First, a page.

We round off the Invada Invasion of DiS with a chat with Andy Hung, one half of the mighty Fuck Buttons (Benjamin John Power having swanned off on holiday). As Geoff Barrow discussed on Monday, the erstwhile Bristolians are signatories to ATP rather than Invada, but they’re taking pride of place at tomorrow’s Invada Invasion gig, topping off the second stage bill as they break out the divine accelerations of new record Tarot Sport (out Oct 5).
DiS: Hey Andy. So two albums in two years, plus virtual non-stop touring in support of Street Horrrsing. That's doing things old skool.
Andy Hung: Do you think that’s changing?
DiS: It’s pretty rare these days for an act to put out two records in consecutive years and tour as much as you, yeah – were you forcing yourselves to soldier on with Tarot Sport at all?
AH: Yeah that cycle exists, it’s the classical way of doing it... but we are interested in having that space, to digest everything that we’ve learned already, not rush straight in.
We toured Street Horrrsing for a long time but it was important for us to write whenever we could, but it doesn’t really seem...
DiS: Like you’ve been away for that long?
DiS: Yeah, didn’t you say you weren’t going to do any gigs before the album came out? But then you did ATP...
AH: We were committed to writing, so we didn’t take any gigs until we could see the horizon and we’d made a bunch of music we were happy with. But then the ATP show was right at that precise moment when we thought “I think we’ve got an album here”.
DiS: Are you allowed to say no to ATP?
AH: To not do shows?
AH: [laughs] We get bullied. No, no, of course we can say no.
DiS: Is it fair to call Tarot Sport a dance record?
AH: I wouldn’t say it’s a dance record, though I would say it has dance elements to it, sure.
DiS: Do you have any way of thinking of it generically, then? It’s patently not a noise record, which I suppose is how people were happy enough defining Street Horrrsing.
AH: [long pause] I don’t know. The noisy element from the last record are continued through into this record but they’ve been expanded, but I guess without that providence you can’t categorise it as noise or whatever; I guess there are a lot of elements, I’m not really sure.
DiS: Is it a record that you wrote with the intent that it can be danced to?
AH: No, I don’t think so - we don’t really have any aesthetic intentions when we start writing, that’s not the way we work.
DiS: But it is unquestionably faster, more electronic music...
AH: Um, from what I understand of dance genres, it’s to do with the type of beats, the rhythm of the beats and the structure of them, but for me I find it really difficult to discern the difference between techno and trance and house. From what I can discern – and I’m new to that type of music – from what I can discern techno has handclaps and house has snaredrums. But I can’t tell, because there are some techno songs that are pretty slow, it could be a house beat, I don’t really know what the parameters of dance music and genres are, to be able to slot it in anywhere, and that’s probably to our benefit.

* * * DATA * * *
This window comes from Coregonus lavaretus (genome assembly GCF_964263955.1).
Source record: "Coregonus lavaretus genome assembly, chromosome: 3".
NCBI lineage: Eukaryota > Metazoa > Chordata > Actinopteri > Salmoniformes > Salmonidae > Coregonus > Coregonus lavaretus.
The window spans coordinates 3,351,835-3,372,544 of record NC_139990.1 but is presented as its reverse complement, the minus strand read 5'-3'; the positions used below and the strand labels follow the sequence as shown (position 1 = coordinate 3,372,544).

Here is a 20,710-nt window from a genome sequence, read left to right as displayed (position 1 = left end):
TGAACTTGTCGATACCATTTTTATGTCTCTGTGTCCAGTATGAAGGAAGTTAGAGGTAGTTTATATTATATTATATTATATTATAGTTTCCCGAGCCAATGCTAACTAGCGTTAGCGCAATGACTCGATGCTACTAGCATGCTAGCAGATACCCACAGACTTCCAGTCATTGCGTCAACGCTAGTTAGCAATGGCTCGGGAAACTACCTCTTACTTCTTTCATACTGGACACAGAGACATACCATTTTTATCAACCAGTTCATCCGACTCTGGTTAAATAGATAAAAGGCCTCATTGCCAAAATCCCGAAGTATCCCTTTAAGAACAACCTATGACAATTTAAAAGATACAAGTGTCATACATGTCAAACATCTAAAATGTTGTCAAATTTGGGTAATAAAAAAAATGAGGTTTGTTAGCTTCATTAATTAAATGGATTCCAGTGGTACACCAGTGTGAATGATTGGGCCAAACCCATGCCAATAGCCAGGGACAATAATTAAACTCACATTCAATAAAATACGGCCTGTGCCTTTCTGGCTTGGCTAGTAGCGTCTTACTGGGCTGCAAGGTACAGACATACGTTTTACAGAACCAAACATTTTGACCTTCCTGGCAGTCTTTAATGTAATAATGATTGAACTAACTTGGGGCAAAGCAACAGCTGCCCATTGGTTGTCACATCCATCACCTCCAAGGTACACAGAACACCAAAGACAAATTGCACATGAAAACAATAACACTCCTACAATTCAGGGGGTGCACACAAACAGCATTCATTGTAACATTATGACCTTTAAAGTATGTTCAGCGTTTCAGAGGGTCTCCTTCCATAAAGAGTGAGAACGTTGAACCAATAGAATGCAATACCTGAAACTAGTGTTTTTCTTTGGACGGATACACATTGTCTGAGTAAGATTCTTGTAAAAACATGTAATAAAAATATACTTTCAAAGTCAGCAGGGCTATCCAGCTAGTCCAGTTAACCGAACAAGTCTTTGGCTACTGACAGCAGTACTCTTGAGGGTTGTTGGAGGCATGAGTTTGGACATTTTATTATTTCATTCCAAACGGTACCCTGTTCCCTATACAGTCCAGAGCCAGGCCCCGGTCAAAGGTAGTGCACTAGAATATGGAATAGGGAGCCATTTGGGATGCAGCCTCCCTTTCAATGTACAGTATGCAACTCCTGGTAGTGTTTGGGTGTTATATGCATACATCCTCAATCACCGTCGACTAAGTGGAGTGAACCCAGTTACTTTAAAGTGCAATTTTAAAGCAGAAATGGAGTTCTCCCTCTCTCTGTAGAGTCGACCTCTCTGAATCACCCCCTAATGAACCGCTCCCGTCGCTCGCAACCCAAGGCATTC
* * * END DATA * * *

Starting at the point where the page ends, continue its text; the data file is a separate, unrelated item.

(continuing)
Video: Fuck Buttons: 'Surf Solar' (edit)
DiS: Could you even point at an impetus for the changes in your music?
AH: I guess our equipment is constantly changing, it’s giving us more of a sense of possibility than before. Like those drum loops are all live loops, so I’m not sure it was physically possible for us before, but now we’re generating different possibilities, maybe that’s the reason for the change in aesthetic. Since we’ve started doing this full time now we’ve collected a lot more stuff and we’ve branched out into – I was going to say more expensive stuff, but the stuff we used to play with coast about 50p from car boot sales. So we've started using keyboards that are more expensive, though in the general realm of instruments they’re still cheap as chips.
DiS: But you still pick stuff up from the car boots?
AH: I love ‘em.
DiS: Is it actually common to find something good?
AH: I haven’t assessed wither I’m a hoarder or not, but I probably am, it’s getting out of control. I think with regards to how we play those instruments it is actually really fun to test our sensibilities, to test our tastes. Because all these things which we have no prior knowledge of, we don’t know how it works, we just play it, and if we both enjoy the sound we just go with it and that’s the fun of the whole process.
DiS: Do you think a certain naivety is key to what you do?
AH: I do think our approach to these objects is naive, but I do think our sensibility is pronounced.
DiS: Why did you decide to ditch the vocals?
AH: There were songs that were going to be on the album that would have had vocals, but they just didn’t make it; with regards to the whole album not having vocals, it wasn’t intentional.